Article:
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CHET: An Optimizing Compiler for Fully-Homomorphic Neural-Network Inferencing

Series: Department Seminar

Speaker: Mr. Roshan Dathathri Ph.D. Student Intelligent Software Systems Lab Universi

Date/Time: Dec 10 11:00:00

Location: CSA Seminar Hall (Room No. 254, First Floor)

Faculty Advisor:

Fully Homomorphic Encryption (FHE) refers to a set of encryption schemes that allow computations on encrypted data without requiring a secret key. Recent cryptographic advances have pushed FHE into the realm of practical applications. However, programming these applications remains a huge challenge, as it requires cryptographic domain expertise to ensure correctness, security, and performance. CHET is a domain-specific optimizing compiler designed to make the task of programming FHE applications easier. Motivated by the need to perform neural network inference on encrypted medical and financial data, CHET supports a domain-specific language for specifying tensor circuits. It automates many of the laborious and error prone tasks of encoding such circuits homomorphically, including encryption parameter selection to guarantee security and accuracy of the computation, determining efficient tensor layouts, and performing scheme-specific optimizations. Our evaluation on a collection of popular neural networks shows that CHET generates homomorphic circuits that outperform expert-tuned circuits and makes it easy to switch across different encryption schemes. We demonstrate its scalability by evaluating it on a version of SqueezeNet, which to the best of our knowledge, is the deepest neural network to be evaluated homomorphically.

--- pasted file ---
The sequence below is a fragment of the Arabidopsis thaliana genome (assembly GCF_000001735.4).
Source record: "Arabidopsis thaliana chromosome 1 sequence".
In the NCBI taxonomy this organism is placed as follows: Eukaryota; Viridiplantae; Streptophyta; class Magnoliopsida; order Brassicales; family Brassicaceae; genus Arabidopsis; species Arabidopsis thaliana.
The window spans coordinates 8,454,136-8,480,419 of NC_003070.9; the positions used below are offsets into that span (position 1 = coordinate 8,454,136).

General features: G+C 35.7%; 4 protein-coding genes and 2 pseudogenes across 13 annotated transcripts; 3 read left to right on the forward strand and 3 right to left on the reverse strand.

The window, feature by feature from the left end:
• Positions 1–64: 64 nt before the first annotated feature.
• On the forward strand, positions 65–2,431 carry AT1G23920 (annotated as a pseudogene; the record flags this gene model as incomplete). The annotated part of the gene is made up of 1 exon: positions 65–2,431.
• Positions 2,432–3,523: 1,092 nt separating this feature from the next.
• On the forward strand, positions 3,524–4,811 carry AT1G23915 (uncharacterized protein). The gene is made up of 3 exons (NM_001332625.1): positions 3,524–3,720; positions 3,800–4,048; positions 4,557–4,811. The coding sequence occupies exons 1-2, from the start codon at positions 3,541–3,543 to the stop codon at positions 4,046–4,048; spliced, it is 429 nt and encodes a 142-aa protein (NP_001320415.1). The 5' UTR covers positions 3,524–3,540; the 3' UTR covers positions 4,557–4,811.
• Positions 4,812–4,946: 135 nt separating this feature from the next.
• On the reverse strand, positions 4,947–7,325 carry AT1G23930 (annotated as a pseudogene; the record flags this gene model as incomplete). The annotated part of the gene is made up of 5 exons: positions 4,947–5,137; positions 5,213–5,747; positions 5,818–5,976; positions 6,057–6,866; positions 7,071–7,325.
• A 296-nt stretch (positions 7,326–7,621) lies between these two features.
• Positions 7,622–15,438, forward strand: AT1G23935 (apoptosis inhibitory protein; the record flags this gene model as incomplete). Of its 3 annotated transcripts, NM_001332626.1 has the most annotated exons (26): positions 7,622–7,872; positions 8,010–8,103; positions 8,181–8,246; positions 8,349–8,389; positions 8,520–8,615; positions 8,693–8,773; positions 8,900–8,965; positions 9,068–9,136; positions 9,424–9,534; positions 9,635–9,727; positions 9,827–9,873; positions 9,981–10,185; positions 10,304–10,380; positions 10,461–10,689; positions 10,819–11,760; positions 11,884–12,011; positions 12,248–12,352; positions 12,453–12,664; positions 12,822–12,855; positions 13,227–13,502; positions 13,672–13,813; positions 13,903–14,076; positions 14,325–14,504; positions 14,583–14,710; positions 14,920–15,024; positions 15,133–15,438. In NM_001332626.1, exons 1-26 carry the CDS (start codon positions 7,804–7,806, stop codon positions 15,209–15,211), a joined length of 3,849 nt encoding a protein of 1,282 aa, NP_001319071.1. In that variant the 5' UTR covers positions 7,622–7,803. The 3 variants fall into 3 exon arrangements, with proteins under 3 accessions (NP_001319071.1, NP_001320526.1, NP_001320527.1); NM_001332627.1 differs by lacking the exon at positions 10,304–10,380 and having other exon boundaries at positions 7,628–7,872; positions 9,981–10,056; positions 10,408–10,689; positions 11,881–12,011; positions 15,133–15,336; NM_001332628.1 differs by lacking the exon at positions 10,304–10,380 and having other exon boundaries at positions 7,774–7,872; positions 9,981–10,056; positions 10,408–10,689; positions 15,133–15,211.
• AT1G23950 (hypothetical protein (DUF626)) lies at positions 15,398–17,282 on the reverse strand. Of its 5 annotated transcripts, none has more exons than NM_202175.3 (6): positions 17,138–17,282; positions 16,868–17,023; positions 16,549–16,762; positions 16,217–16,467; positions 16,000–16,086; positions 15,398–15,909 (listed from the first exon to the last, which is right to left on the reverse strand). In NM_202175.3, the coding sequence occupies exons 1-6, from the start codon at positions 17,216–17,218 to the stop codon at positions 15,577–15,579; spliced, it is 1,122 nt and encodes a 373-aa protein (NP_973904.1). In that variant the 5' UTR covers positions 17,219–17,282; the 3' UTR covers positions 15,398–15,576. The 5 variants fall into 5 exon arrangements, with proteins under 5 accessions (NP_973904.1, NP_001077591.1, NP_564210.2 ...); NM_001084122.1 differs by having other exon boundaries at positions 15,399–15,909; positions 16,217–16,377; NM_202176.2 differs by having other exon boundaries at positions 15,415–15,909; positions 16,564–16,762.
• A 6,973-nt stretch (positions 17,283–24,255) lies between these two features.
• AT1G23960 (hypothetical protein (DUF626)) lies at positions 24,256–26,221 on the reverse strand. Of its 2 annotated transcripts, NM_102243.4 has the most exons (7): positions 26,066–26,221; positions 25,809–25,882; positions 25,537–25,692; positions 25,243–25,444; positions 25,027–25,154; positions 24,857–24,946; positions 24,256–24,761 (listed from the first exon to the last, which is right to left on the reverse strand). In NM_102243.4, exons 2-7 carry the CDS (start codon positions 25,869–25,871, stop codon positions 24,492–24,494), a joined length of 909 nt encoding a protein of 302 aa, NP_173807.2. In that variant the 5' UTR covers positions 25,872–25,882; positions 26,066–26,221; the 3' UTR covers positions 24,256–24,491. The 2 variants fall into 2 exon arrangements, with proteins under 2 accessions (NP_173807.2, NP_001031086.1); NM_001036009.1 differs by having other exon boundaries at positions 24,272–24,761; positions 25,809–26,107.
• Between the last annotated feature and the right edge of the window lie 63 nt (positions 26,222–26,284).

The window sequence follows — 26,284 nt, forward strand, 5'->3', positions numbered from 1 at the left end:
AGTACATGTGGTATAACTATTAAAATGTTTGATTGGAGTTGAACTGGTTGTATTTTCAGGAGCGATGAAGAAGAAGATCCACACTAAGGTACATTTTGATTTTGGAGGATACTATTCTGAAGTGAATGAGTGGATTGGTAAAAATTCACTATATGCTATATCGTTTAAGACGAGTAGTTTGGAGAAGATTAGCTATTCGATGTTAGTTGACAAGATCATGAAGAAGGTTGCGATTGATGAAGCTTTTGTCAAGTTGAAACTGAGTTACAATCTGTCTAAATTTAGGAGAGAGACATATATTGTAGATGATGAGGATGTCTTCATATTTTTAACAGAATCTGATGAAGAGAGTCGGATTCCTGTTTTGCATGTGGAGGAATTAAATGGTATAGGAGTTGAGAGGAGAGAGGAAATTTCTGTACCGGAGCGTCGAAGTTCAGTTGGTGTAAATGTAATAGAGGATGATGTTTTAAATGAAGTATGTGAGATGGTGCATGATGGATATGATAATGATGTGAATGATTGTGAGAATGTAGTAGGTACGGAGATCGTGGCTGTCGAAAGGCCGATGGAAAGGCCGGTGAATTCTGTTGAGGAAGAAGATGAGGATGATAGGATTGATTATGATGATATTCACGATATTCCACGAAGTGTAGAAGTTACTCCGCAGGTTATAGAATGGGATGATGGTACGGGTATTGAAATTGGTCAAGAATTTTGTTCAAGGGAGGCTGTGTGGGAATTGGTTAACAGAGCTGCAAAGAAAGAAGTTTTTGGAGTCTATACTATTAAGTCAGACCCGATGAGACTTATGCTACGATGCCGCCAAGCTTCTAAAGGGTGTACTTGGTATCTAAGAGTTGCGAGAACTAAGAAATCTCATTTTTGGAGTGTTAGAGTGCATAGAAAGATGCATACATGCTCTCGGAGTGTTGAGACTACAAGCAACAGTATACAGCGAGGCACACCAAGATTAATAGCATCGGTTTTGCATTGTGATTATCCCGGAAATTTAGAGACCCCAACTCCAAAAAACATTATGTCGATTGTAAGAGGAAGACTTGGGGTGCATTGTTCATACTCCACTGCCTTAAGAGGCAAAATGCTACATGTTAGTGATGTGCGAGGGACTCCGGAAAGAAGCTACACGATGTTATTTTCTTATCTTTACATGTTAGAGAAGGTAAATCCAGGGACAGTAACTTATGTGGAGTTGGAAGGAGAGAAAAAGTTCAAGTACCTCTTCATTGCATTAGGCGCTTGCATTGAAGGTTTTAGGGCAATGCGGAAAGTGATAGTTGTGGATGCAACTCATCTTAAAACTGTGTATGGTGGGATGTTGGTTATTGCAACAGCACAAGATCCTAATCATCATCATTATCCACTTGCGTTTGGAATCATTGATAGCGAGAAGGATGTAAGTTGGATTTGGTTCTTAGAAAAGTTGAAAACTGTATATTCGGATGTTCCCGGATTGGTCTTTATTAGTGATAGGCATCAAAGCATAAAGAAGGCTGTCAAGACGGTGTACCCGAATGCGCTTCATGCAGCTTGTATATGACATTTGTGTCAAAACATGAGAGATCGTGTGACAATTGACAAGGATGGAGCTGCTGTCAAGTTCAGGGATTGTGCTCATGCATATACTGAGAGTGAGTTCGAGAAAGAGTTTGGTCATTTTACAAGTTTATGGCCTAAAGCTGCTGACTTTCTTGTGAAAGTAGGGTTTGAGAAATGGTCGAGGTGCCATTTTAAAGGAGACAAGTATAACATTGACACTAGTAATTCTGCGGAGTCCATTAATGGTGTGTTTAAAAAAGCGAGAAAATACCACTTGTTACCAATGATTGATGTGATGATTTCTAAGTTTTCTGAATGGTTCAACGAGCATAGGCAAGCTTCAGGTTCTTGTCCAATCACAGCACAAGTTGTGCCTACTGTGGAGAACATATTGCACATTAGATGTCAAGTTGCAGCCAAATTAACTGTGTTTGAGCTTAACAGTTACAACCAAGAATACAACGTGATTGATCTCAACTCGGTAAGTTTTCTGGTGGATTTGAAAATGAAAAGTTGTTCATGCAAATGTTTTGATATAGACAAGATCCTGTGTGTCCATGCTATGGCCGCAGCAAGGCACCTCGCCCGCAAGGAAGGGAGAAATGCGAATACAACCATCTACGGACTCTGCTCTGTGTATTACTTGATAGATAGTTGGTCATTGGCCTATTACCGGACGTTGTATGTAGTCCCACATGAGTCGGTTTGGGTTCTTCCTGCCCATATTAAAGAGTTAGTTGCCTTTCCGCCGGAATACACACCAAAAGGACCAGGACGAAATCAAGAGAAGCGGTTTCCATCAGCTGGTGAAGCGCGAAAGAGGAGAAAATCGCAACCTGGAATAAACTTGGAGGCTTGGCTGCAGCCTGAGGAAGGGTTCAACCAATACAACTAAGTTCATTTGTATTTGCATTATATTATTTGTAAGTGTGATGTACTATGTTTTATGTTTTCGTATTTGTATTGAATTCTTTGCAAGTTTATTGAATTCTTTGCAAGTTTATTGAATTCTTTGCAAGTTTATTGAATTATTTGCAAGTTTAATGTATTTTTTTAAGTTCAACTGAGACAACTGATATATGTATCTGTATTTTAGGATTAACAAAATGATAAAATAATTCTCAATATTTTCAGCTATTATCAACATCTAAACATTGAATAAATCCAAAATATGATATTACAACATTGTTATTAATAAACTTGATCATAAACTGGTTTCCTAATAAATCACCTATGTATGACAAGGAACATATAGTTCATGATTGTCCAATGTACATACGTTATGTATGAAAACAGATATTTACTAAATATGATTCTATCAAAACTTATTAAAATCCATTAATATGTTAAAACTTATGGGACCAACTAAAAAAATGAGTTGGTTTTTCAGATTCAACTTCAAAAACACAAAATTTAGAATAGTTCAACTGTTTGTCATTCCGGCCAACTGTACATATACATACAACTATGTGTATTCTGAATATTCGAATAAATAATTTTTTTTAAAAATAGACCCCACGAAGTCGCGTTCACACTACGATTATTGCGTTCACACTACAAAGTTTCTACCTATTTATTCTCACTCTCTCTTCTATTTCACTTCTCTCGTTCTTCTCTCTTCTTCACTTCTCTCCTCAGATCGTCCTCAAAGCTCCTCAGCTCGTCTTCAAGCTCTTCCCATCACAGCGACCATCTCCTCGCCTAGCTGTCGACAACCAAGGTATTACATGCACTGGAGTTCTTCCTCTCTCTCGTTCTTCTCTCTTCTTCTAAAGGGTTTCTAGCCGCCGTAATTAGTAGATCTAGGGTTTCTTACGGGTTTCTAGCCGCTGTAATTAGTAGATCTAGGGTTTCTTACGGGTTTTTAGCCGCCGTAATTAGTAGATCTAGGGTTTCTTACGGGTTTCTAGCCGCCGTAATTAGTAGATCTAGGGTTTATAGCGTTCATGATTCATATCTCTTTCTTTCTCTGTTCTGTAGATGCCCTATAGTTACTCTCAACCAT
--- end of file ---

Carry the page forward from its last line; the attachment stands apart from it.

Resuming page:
Speaker Bio:
Roshan is a Ph.D. student advised by Prof. Keshav Pingali. He works on domain-specific programming languages, compilers, and runtime systems that make it easy to develop efficient sparse computation and privacy-preserving computation on large-scale distributed clusters, while utilizing heterogeneous architectures. He has built programming systems for distributed and heterogeneous graph analytics and privacy-preserving neural network inferencing.

Host Faculty: Prof. Uday Kumar Reddy .B